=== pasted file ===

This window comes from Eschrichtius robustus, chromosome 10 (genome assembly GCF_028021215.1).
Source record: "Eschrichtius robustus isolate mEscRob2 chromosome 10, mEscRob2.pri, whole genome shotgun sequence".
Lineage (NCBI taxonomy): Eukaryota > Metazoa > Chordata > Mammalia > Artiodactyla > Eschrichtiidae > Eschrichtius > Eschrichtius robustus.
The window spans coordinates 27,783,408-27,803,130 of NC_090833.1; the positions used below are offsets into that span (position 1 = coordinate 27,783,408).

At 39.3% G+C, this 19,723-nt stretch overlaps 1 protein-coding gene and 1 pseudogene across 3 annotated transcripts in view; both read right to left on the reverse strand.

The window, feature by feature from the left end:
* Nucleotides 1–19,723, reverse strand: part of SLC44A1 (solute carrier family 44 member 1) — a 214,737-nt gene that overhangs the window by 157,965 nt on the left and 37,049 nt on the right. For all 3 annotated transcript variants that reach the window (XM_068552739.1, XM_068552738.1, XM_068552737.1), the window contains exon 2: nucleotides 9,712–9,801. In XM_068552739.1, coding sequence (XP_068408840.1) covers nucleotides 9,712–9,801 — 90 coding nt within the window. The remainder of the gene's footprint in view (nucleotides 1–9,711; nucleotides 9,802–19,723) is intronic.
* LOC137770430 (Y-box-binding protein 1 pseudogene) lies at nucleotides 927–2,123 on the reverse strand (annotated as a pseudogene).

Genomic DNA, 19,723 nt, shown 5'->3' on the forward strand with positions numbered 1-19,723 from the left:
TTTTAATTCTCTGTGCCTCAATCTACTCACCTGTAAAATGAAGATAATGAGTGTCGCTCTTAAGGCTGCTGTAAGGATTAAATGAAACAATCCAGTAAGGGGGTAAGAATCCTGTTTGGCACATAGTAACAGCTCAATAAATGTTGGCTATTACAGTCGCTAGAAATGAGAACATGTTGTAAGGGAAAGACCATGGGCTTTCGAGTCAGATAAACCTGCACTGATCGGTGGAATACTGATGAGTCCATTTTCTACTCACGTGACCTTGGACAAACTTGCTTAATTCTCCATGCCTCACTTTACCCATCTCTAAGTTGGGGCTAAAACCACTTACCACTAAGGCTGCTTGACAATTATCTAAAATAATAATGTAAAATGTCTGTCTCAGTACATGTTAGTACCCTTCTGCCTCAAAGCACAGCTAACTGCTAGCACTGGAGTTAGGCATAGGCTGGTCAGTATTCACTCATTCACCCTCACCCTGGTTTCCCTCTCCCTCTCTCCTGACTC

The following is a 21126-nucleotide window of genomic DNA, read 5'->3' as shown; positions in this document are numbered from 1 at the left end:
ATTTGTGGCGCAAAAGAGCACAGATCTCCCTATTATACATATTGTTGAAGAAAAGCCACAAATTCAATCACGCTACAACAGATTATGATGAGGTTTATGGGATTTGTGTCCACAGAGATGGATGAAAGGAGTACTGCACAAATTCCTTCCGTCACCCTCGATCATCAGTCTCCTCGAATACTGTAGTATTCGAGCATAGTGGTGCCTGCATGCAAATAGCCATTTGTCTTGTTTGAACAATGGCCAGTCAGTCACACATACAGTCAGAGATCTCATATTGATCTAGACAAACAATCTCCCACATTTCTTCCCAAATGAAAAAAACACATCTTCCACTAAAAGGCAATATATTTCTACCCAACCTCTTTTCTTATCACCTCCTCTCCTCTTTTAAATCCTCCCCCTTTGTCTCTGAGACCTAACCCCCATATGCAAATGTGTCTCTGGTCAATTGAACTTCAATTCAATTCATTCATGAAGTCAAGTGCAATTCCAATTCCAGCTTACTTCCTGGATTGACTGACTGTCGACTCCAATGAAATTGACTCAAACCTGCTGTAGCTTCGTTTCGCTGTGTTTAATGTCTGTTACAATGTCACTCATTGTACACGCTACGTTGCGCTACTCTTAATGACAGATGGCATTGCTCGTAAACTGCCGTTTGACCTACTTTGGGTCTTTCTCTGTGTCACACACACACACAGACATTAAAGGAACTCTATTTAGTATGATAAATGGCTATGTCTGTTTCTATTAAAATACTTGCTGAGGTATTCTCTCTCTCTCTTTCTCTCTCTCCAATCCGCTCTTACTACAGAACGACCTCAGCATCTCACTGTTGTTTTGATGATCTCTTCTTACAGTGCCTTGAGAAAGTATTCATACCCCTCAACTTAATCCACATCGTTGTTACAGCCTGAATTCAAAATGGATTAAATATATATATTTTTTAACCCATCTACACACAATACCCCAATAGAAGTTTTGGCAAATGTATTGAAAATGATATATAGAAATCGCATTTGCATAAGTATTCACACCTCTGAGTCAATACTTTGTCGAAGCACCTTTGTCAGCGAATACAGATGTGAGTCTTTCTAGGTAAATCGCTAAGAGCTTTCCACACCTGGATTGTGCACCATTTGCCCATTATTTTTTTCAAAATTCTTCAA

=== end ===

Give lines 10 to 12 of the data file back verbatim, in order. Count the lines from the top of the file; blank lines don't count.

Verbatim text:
TTTTAATTCTCTGTGCCTCAATCTACTCACCTGTAAAATGAAGATAATGAGTGTCGCTCTTAAGGCTGCTGTAAGGATTAAATGAAACAATCCAGTAAGGGGGTAAGAATCCTGTTTGGCACATAGTAACAGCTCAATAAATGTTGGCTATTACAGTCGCTAGAAATGAGAACATGTTGTAAGGGAAAGACCATGGGCTTTCGAGTCAGATAAACCTGCACTGATCGGTGGAATACTGATGAGTCCATTTTCTACTCACGTGACCTTGGACAAACTTGCTTAATTCTCCATGCCTCACTTTACCCATCTCTAAGTTGGGGCTAAAACCACTTACCACTAAGGCTGCTTGACAATTATCTAAAATAATAATGTAAAATGTCTGTCTCAGTACATGTTAGTACCCTTCTGCCTCAAAGCACAGCTAACTGCTAGCACTGGAGTTAGGCATAGGCTGGTCAGTATTCACTCATTCACCCTCACCCTGGTTTCCCTCTCCCTCTCTCCTGACTC

The following is a 21126-nucleotide window of genomic DNA, read 5'->3' as shown; positions in this document are numbered from 1 at the left end:
ATTTGTGGCGCAAAAGAGCACAGATCTCCCTATTATACATATTGTTGAAGAAAAGCCACAAATTCAATCACGCTACAACAGATTATGATGAGGTTTATGGGATTTGTGTCCACAGAGATGGATGAAAGGAGTACTGCACAAATTCCTTCCGTCACCCTCGATCATCAGTCTCCTCGAATACTGTAGTATTCGAGCATAGTGGTGCCTGCATGCAAATAGCCATTTGTCTTGTTTGAACAATGGCCAGTCAGTCACACATACAGTCAGAGATCTCATATTGATCTAGACAAACAATCTCCCACATTTCTTCCCAAATGAAAAAAACACATCTTCCACTAAAAGGCAATATATTTCTACCCAACCTCTTTTCTTATCACCTCCTCTCCTCTTTTAAATCCTCCCCCTTTGTCTCTGAGACCTAACCCCCATATGCAAATGTGTCTCTGGTCAATTGAACTTCAATTCAATTCATTCATGAAGTCAAGTGCAATTCCAATTCCAGCTTACTTCCTGGATTGACTGACTGTCGACTCCAATGAAATTGACTCAAACCTGCTGTAGCTTCGTTTCGCTGTGTTTAATGTCTGTTACAATGTCACTCATTGTACACGCTACGTTGCGCTACTCTTAATGACAGATGGCATTGCTCGTAAACTGCCGTTTGACCTACTTTGGGTCTTTCTCTGTGTCACACACACACACAGACATTAAAGGAACTCTATTTAGTATGATAAATGGCTATGTCTGTTTCTATTAAAATACTTGCTGAGGTATTCTCTCTCTCTCTTTCTCTCTCTCCAATCCGCTCTTACTACAGAACGACCTCAGCATCTCACTGTTGTTTTGATGATCTCTTCTTACAGTGCCTTGAGAAAGTATTCATACCCCTCAACTTAATCCACATCGTTGTTACAGCCTGAATTCAAAATGGATTAAATATATATATTTTTTAACCCATCTACACACAATACCCCAATAGAAGTTTTGGCAAATGTATTGAAAATGATATATAGAAATCGCATTTGCATAAGTATTCACACCTCTGAGTCAATACTTTGTCGAAGCACCTTTGTCAGCGAATACAGATGTGAGTCTTTCTAGGTAAATCGCTAAGAGCTTTCCACACCTGGATTGTGCACCATTTGCCCATTATTTTTTTCAAAATTCTTCAA